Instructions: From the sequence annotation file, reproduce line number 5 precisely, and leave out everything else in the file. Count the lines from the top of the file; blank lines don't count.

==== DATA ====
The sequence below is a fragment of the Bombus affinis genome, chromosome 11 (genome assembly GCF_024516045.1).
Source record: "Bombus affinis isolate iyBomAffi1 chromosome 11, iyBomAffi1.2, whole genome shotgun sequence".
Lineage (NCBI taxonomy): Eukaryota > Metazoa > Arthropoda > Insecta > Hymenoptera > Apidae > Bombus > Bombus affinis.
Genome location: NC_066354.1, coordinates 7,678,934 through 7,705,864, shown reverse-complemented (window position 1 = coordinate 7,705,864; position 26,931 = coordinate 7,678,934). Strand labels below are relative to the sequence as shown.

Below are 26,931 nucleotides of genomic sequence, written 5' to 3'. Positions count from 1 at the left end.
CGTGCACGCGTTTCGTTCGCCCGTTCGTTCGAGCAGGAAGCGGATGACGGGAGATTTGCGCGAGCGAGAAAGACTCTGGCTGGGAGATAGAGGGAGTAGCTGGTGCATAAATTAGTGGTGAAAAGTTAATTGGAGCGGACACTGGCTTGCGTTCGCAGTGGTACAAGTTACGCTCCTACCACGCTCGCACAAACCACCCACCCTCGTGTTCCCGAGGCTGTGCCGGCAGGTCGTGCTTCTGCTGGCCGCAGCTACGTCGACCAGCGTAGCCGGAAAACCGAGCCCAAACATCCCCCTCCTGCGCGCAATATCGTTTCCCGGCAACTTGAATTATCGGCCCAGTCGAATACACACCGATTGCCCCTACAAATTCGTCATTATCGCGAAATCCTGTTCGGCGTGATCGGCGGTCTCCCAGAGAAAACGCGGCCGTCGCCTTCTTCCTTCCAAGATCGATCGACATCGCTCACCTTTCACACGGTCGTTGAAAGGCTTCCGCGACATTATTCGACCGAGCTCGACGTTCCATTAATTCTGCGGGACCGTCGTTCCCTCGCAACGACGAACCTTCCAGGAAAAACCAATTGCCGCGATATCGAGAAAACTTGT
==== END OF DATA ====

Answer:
Below are 26,931 nucleotides of genomic sequence, written 5' to 3'. Positions count from 1 at the left end.